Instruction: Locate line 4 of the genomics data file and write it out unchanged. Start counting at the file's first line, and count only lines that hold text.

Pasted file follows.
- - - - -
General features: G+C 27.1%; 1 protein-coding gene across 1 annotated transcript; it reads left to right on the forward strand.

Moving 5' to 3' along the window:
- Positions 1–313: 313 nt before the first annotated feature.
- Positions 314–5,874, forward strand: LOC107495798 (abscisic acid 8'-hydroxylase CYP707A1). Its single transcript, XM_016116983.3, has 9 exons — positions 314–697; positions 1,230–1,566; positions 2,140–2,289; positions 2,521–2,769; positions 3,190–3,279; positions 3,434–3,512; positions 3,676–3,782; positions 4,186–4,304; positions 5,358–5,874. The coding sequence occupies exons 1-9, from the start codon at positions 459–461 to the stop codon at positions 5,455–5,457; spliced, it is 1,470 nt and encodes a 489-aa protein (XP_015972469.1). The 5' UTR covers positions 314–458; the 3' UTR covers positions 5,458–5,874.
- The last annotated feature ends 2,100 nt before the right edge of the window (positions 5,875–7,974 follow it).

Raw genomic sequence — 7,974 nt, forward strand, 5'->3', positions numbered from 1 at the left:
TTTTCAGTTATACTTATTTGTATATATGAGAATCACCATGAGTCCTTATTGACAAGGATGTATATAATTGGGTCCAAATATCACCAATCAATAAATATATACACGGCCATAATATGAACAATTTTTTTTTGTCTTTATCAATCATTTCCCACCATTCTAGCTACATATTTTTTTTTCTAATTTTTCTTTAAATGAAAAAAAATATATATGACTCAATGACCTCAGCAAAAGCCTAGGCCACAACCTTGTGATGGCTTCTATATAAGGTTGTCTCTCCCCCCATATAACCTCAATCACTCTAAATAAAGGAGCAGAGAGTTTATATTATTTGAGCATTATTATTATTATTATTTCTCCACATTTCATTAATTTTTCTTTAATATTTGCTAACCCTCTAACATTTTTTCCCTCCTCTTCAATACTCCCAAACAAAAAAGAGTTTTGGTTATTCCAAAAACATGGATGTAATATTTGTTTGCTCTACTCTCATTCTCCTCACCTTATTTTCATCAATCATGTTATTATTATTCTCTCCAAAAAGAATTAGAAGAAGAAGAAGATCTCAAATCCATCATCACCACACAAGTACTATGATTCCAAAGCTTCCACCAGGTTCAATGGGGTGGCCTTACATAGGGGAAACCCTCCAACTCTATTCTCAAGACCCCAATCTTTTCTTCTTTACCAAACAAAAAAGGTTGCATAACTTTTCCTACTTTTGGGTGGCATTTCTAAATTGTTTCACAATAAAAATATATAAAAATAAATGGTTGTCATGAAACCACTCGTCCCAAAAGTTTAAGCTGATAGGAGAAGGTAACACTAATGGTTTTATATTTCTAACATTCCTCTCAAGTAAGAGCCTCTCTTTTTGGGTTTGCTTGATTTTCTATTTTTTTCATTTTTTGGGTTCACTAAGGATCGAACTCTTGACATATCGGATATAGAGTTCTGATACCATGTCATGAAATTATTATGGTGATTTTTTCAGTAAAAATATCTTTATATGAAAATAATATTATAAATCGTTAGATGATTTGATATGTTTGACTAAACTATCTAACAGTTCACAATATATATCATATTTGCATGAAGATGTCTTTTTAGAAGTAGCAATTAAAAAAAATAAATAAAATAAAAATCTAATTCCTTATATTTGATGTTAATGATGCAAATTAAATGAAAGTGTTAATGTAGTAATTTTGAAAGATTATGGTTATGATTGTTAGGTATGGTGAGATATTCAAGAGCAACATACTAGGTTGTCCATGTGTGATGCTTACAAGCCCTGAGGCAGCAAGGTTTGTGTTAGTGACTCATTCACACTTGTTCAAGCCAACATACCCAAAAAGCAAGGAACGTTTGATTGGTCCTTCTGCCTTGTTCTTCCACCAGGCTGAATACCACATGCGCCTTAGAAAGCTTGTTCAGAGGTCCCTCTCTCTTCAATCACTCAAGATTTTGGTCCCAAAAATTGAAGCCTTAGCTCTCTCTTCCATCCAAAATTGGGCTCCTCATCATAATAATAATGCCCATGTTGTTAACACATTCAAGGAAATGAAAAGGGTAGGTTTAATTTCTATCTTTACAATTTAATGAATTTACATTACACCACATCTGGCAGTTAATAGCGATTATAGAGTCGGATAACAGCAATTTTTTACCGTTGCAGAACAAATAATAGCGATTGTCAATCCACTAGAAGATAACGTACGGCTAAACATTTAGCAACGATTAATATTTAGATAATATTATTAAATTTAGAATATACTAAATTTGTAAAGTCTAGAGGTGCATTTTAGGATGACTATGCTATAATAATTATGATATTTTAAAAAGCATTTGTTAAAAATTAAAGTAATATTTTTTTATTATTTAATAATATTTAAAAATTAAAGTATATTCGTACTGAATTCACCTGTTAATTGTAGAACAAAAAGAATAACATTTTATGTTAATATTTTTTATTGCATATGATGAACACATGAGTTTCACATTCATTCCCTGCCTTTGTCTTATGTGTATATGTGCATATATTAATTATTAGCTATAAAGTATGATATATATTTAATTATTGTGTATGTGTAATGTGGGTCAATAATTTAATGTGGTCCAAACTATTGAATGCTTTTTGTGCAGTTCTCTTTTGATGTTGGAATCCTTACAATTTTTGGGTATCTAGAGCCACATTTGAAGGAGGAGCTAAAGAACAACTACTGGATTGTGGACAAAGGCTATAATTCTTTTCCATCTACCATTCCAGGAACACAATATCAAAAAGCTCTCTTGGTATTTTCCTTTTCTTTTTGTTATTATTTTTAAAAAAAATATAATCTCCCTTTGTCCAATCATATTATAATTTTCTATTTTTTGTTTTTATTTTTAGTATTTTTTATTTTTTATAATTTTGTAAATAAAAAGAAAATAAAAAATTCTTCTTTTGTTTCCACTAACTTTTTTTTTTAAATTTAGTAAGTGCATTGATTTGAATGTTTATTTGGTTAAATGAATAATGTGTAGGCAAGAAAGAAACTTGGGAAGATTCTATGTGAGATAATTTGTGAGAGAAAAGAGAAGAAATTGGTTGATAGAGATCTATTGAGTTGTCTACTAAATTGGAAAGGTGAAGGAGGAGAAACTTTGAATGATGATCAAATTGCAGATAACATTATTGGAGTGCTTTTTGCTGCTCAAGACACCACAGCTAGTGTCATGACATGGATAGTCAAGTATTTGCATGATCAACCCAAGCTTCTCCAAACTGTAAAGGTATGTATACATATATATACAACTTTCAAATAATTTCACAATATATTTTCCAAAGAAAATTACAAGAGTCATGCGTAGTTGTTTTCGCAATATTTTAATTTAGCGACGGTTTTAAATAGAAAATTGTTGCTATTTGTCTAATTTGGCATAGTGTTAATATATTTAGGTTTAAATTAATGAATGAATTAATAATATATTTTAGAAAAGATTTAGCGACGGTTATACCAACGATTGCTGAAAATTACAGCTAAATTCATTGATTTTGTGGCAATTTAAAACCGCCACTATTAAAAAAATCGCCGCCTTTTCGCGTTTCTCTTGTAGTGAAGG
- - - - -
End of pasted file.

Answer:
- Positions 314–5,874, forward strand: LOC107495798 (abscisic acid 8'-hydroxylase CYP707A1). Its single transcript, XM_016116983.3, has 9 exons — positions 314–697; positions 1,230–1,566; positions 2,140–2,289; positions 2,521–2,769; positions 3,190–3,279; positions 3,434–3,512; positions 3,676–3,782; positions 4,186–4,304; positions 5,358–5,874. The coding sequence occupies exons 1-9, from the start codon at positions 459–461 to the stop codon at positions 5,455–5,457; spliced, it is 1,470 nt and encodes a 489-aa protein (XP_015972469.1). The 5' UTR covers positions 314–458; the 3' UTR covers positions 5,458–5,874.